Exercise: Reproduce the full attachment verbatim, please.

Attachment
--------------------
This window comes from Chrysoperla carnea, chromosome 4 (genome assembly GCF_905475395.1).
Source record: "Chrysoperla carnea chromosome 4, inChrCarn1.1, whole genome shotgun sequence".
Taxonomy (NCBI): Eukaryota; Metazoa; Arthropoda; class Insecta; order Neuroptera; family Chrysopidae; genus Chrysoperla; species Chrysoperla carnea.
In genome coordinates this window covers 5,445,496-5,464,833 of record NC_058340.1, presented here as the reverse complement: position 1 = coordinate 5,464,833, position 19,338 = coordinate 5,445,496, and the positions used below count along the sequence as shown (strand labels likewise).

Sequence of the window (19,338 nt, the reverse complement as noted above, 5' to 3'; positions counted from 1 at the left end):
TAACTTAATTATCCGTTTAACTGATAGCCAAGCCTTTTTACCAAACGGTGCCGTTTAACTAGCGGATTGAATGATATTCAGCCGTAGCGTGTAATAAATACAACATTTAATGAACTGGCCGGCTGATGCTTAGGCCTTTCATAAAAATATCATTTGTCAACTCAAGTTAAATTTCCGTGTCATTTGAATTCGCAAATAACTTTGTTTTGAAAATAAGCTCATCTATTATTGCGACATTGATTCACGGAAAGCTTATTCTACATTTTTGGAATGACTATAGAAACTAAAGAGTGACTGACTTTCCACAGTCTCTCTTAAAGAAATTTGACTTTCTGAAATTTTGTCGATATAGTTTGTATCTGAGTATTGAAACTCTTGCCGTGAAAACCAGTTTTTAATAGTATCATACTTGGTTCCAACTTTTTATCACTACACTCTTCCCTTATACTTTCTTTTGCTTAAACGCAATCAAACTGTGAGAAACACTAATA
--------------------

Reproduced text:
This window comes from Chrysoperla carnea, chromosome 4 (genome assembly GCF_905475395.1).
Source record: "Chrysoperla carnea chromosome 4, inChrCarn1.1, whole genome shotgun sequence".
Taxonomy (NCBI): Eukaryota; Metazoa; Arthropoda; class Insecta; order Neuroptera; family Chrysopidae; genus Chrysoperla; species Chrysoperla carnea.
In genome coordinates this window covers 5,445,496-5,464,833 of record NC_058340.1, presented here as the reverse complement: position 1 = coordinate 5,464,833, position 19,338 = coordinate 5,445,496, and the positions used below count along the sequence as shown (strand labels likewise).

Sequence of the window (19,338 nt, the reverse complement as noted above, 5' to 3'; positions counted from 1 at the left end):
TAACTTAATTATCCGTTTAACTGATAGCCAAGCCTTTTTACCAAACGGTGCCGTTTAACTAGCGGATTGAATGATATTCAGCCGTAGCGTGTAATAAATACAACATTTAATGAACTGGCCGGCTGATGCTTAGGCCTTTCATAAAAATATCATTTGTCAACTCAAGTTAAATTTCCGTGTCATTTGAATTCGCAAATAACTTTGTTTTGAAAATAAGCTCATCTATTATTGCGACATTGATTCACGGAAAGCTTATTCTACATTTTTGGAATGACTATAGAAACTAAAGAGTGACTGACTTTCCACAGTCTCTCTTAAAGAAATTTGACTTTCTGAAATTTTGTCGATATAGTTTGTATCTGAGTATTGAAACTCTTGCCGTGAAAACCAGTTTTTAATAGTATCATACTTGGTTCCAACTTTTTATCACTACACTCTTCCCTTATACTTTCTTTTGCTTAAACGCAATCAAACTGTGAGAAACACTAATA